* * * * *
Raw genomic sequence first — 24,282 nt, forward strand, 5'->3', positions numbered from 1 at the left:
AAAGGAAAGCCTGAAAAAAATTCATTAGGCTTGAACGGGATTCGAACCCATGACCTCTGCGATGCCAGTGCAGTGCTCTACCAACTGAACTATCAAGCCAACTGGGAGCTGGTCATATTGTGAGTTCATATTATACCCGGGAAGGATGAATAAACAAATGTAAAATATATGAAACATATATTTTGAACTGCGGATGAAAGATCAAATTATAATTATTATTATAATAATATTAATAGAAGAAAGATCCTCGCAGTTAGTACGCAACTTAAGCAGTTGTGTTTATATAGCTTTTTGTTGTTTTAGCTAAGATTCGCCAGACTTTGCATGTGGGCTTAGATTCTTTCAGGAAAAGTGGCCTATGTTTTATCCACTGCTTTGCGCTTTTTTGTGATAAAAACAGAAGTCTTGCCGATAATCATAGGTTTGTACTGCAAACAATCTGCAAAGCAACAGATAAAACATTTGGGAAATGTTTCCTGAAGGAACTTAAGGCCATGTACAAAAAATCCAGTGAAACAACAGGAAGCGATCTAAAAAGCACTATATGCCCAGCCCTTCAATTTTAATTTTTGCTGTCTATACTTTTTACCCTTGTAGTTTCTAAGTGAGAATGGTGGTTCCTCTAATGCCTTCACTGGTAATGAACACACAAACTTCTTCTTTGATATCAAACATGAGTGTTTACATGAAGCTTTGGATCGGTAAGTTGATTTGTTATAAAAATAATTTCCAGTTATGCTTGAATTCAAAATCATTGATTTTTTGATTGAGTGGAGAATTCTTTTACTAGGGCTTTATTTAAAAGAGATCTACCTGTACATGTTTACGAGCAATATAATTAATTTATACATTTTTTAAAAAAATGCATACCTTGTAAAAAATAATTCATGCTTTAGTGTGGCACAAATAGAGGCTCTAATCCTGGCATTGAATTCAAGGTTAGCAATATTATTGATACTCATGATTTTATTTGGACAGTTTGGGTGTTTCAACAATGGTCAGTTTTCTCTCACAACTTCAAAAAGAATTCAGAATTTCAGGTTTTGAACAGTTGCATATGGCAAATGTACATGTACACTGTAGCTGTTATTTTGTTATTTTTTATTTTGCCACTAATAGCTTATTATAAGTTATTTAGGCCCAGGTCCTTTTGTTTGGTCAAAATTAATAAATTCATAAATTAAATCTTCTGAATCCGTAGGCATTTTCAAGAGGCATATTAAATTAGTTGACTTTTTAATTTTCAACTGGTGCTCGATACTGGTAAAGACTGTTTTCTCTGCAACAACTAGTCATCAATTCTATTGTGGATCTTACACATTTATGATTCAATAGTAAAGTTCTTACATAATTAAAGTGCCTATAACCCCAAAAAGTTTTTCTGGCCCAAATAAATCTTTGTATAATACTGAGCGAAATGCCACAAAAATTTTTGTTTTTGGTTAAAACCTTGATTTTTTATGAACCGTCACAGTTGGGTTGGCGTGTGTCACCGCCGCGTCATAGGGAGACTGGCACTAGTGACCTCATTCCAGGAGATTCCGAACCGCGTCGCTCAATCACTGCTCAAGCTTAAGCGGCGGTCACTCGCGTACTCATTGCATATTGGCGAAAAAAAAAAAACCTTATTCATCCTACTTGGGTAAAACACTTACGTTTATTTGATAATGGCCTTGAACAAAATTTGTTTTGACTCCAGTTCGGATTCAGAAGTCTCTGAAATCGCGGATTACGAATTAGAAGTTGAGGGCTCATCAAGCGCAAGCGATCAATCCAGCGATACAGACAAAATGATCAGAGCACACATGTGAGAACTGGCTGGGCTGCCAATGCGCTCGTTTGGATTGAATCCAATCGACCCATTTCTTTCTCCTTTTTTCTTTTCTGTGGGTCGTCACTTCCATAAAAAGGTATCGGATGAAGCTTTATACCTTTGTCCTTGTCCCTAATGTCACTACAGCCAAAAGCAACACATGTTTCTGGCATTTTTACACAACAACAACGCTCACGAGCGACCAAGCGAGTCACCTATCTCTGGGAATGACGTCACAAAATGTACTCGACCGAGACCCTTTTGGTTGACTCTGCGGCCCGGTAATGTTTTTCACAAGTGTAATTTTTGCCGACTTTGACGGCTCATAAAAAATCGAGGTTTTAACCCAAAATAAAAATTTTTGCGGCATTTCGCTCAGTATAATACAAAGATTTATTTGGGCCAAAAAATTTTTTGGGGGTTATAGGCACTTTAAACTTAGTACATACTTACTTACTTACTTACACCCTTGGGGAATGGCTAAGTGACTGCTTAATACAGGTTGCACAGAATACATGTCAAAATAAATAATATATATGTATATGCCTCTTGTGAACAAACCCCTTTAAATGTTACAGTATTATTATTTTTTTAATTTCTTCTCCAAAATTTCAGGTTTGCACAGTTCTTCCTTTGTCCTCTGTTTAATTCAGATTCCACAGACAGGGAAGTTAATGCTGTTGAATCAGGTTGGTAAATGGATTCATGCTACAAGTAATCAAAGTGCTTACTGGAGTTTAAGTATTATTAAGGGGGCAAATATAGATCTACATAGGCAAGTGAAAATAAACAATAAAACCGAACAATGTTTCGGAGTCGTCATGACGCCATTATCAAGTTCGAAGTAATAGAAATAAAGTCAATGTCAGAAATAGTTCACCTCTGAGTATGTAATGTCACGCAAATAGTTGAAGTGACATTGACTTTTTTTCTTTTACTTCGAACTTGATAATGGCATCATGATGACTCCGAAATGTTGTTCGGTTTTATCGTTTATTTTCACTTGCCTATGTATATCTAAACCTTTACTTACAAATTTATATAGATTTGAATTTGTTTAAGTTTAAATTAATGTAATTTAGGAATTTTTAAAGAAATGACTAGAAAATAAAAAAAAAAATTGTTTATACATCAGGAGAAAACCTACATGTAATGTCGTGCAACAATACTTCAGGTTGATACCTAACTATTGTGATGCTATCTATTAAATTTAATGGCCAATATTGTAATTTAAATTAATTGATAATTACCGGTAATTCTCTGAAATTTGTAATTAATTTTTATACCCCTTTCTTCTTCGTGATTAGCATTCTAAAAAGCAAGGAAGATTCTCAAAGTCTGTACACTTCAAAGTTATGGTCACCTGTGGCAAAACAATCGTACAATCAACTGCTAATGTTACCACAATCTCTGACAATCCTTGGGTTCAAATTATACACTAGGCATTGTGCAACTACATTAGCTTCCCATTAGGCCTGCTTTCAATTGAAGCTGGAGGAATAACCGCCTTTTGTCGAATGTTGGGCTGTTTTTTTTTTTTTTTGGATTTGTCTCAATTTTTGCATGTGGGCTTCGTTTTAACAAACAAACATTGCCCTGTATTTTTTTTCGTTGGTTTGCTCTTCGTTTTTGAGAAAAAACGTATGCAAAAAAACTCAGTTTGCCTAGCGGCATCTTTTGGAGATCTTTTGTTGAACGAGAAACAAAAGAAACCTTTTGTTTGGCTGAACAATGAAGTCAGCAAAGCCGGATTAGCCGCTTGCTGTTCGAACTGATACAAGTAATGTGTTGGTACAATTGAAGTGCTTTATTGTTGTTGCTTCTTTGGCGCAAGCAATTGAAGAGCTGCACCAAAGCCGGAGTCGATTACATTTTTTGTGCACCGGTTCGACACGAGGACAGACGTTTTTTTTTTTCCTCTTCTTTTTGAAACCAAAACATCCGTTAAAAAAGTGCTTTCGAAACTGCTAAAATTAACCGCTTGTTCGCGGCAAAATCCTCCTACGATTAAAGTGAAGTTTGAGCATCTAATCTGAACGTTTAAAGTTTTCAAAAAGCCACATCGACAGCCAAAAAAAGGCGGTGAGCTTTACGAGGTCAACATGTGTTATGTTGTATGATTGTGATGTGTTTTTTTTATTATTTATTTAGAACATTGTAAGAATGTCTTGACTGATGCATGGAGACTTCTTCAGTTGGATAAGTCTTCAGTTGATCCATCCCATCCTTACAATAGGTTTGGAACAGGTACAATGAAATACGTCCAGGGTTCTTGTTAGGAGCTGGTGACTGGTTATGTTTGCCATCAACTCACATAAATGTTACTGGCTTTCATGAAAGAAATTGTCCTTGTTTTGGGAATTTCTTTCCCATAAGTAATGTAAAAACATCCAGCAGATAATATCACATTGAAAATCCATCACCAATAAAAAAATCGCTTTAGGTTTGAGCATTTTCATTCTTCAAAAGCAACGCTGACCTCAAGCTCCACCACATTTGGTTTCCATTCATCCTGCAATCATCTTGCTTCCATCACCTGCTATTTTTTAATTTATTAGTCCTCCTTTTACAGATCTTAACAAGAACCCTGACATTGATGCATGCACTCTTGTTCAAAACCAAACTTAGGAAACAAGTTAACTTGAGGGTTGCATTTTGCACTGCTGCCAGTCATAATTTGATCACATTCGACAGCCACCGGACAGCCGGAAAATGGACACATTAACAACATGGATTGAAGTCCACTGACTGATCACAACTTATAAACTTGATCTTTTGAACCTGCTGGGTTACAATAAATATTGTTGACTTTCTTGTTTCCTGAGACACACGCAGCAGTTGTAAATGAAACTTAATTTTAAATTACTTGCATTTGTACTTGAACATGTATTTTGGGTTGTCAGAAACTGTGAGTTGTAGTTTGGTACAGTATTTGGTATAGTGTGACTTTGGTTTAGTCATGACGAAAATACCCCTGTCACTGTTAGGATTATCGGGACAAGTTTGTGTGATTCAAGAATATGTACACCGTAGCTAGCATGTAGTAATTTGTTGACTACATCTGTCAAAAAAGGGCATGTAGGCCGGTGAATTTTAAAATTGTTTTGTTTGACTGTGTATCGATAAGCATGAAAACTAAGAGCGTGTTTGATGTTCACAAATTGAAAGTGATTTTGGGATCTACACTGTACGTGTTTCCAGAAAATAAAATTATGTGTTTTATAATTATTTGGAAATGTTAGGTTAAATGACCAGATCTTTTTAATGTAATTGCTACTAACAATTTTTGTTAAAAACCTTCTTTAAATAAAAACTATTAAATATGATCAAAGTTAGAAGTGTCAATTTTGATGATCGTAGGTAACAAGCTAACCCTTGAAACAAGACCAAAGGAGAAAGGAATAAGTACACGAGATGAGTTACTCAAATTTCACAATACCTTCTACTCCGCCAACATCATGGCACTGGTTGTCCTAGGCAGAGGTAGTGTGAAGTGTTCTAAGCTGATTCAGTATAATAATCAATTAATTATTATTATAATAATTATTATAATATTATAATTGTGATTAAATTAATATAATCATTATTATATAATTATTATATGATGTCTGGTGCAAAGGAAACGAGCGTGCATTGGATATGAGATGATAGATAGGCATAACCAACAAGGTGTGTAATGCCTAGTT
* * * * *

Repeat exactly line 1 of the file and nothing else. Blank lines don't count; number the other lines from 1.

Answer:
Raw genomic sequence first — 24,282 nt, forward strand, 5'->3', positions numbered from 1 at the left: